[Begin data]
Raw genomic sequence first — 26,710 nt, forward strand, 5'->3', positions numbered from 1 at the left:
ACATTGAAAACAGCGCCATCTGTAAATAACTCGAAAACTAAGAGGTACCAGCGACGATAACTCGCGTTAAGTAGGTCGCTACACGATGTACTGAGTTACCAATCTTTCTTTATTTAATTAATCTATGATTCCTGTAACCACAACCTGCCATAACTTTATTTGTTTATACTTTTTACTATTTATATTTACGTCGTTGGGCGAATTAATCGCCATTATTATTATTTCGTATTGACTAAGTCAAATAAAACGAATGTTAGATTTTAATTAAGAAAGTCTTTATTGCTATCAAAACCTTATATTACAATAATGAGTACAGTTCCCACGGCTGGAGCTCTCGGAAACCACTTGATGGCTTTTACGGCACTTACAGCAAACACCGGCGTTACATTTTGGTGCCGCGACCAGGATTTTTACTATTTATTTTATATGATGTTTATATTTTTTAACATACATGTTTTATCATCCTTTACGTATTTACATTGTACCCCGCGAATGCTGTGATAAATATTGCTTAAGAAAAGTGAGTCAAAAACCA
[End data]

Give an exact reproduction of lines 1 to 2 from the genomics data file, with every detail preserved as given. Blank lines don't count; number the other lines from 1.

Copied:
Raw genomic sequence first — 26,710 nt, forward strand, 5'->3', positions numbered from 1 at the left:
ACATTGAAAACAGCGCCATCTGTAAATAACTCGAAAACTAAGAGGTACCAGCGACGATAACTCGCGTTAAGTAGGTCGCTACACGATGTACTGAGTTACCAATCTTTCTTTATTTAATTAATCTATGATTCCTGTAACCACAACCTGCCATAACTTTATTTGTTTATACTTTTTACTATTTATATTTACGTCGTTGGGCGAATTAATCGCCATTATTATTATTTCGTATTGACTAAGTCAAATAAAACGAATGTTAGATTTTAATTAAGAAAGTCTTTATTGCTATCAAAACCTTATATTACAATAATGAGTACAGTTCCCACGGCTGGAGCTCTCGGAAACCACTTGATGGCTTTTACGGCACTTACAGCAAACACCGGCGTTACATTTTGGTGCCGCGACCAGGATTTTTACTATTTATTTTATATGATGTTTATATTTTTTAACATACATGTTTTATCATCCTTTACGTATTTACATTGTACCCCGCGAATGCTGTGATAAATATTGCTTAAGAAAAGTGAGTCAAAAACCA